Green Grades

The Sierra Club flunks legislative Republicans on environmental issues

Sierra Club lobbyist Sandy Bahr says the legislative session could have been worse.

"It was better than what we thought it was going to be," said Bahr, the longtime legislative lobbyist. "When it started out, there were probably more bad environmental bills filed this session than we've seen in a while."

But many of those bills died during the legislative grind—and a few that passed the Legislature were vetoed by Gov. Jan Brewer. When you grade on a curve, the session was an improvement from the anti-environmental bent of recent years, which saw the state slash funding for state parks, incorporate new powers of immunity for polluters into law and otherwise weaken environmental protections.

"In comparison the last three years, this session was much better," Bahr said.

Nonetheless, a number of anti-environmental bills did get through the Legislature. They form the basis of the 2014 edition of the Sierra Club report card, which was released last week.

It's pretty easy to see how lawmakers rate. All the Republicans got failing grades and all but a half-dozen of the Democrats got A's. (The other six Democrats earned B's.) Five Southern Arizona Dems—Reps. Demion Clinco, Sally Ann Gonzales, Stefanie Mach, Macario Saldate and Victoria Steele—earned the rank of "conservation champions."

Brewer, because of her vetoes, got a C-plus.

Only a few Southern Arizona Republicans got back to the Weekly to comment on their low grades.

State Rep. Adam Kwasman (R-LD11), who is in a three-way primary to determine who will challenge Congressman Ann Kirkpatrick (D-CD2) in November, said that he did not support "the Sierra Club's anti-jobs agenda."

"Sadly, The Sierra Club has become a front group for radical environmentalists," Kwasman said.

Bahr said that "if wanting clean air, clean water and some wildlife that's not listed as endangered, and protecting public lands is radical, OK. Look at the bills and see how they voted. The bills speak for themselves. Anytime that they wanted to speak up for environmental protection, they could have voted against these measures."

Meanwhile, Rep. Ethan Orr, who is in a tough reelection fight in a swing district that includes Catalina Foothills and central Tucson, noted that every Republican got a failing grade.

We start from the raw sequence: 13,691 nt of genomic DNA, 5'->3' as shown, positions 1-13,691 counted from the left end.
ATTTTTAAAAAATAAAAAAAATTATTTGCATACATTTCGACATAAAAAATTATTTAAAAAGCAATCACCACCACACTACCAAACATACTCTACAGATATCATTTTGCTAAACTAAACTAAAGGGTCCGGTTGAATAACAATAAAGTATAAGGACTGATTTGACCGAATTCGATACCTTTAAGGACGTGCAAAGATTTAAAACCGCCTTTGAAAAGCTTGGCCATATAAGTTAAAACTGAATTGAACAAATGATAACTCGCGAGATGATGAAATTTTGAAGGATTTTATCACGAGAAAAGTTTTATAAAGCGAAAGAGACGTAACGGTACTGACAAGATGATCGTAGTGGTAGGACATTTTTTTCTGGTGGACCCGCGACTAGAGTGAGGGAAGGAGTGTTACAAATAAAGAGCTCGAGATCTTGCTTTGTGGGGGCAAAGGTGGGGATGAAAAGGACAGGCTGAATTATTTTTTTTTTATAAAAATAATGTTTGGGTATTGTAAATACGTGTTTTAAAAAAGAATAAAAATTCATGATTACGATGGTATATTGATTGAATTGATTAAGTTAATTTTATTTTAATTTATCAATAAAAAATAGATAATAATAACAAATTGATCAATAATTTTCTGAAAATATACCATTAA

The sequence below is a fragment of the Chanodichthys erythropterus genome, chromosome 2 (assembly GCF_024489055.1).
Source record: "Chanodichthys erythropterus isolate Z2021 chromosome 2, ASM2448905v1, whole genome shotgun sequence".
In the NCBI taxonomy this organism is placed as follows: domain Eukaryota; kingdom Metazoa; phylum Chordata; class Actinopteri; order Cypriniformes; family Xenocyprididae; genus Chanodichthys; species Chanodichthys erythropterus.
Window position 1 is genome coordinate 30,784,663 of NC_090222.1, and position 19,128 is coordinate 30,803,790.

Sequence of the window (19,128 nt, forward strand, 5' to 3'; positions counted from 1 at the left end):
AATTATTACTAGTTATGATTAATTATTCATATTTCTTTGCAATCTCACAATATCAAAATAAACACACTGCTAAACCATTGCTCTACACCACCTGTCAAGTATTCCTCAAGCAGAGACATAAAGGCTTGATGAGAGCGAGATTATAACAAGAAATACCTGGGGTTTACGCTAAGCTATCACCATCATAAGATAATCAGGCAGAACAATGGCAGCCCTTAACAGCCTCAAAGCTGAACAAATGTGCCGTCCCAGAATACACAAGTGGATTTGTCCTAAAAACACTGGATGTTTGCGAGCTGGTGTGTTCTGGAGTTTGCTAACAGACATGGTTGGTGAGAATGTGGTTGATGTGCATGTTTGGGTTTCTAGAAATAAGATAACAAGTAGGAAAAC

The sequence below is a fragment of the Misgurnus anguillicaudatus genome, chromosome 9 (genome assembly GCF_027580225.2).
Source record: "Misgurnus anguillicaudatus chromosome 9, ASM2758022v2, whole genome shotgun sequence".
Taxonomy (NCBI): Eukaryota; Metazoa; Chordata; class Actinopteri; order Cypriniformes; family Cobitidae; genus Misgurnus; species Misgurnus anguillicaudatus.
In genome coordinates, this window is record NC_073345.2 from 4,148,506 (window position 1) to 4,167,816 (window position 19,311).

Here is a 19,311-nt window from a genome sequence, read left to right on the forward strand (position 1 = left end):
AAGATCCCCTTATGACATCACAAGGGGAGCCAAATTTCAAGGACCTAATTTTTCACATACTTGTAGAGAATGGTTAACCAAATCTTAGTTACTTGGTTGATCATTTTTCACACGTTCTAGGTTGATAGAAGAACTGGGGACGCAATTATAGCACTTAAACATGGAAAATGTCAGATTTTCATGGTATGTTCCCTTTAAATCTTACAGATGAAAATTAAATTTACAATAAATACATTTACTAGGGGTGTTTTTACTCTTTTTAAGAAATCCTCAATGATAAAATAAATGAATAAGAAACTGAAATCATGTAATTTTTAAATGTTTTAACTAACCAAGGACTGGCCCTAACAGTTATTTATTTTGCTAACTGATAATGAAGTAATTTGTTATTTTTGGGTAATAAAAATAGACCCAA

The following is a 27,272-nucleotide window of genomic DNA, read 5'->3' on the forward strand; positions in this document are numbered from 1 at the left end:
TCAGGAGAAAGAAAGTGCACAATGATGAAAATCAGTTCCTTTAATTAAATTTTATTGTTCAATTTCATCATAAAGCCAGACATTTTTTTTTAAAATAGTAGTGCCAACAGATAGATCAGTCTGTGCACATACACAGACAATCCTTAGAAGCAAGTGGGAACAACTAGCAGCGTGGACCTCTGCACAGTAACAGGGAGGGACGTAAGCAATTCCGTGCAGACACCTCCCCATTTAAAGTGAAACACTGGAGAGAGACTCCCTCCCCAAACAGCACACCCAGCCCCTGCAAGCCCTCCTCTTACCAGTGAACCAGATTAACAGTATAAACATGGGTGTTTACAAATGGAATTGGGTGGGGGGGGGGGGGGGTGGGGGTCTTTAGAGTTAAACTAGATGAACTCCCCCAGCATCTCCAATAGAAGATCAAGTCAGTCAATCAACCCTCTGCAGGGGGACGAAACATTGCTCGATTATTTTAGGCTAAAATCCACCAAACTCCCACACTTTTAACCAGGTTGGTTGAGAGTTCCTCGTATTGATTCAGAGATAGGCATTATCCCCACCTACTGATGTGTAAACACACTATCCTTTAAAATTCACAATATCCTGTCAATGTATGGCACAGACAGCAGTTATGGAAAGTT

"Considering I sponsored more environmental pieces of legislation than many Democrats, and worked to amend a number of bills to make them more environmentally sensitive, I have to ask the question: Are they playing partisan politics or they actually trying to pragmatically protect our environment?" Orr said.

Bahr said that many of the bills that Orr sponsored—including an energy bill and legislation to reinstate the Heritage Fund, a lottery-funded initiative to support transit and state parks that was eliminated by the Legislature a few years ago—didn't advance.

"I've had several conversations with Rep. Orr," Bahr said. "It sounds like he cares about the issues. But when it comes down to how he votes, he votes anti-environmental nearly every time. He's not even really considered a swing vote anymore."

Other Southern Arizona Republicans who failed the report card include Reps. David Gowan, David Stevens, and Steve Smith, as well as Sens. Gail Griffin and Al Melvin. Melvin is running for governor this year and frequently complains via his Twitter account that the state has too many trees.

Here are a few of the bills that the Sierra Club based the report card on:

• SB 1011 would have allowed ranchers to kill endangered Mexican gray wolves who kill livestock on public lands. The legislation, which is contrary to federal endangered species laws, was vetoed by Brewer.

• SB 1478 prevents the Arizona Water Protection Fund from being used to restore or create mesquite habitat and allows the state to remove mesquite bosques. Brewer signed the bill.

"We tried to talk to legislators about the importance of mesquite bosques and how, next to the cottonwood and willow habitat, they support the greatest diversity of bird species and how it's an important habitat tree," Bahr said.

• HB 2523 was originally a bill that involved financing for water infrastructure projects, but, according to the Sierra Club report card, it amended to allow the state, counties, and cities to accept out-of-state "special waste." This means that certain landfills can accept petroleum-contaminated soils, shredded waste from plastics and metals, and more from surrounding states. ... As there was no real discussion, no committee hearing, and no information provided on the amendment, it raises significant questions about the risks and what kind of liability county taxpayers will incur." Brewer signed the bill.

For a complete list and summary of the legislation that the Sierra Club scored this session, visit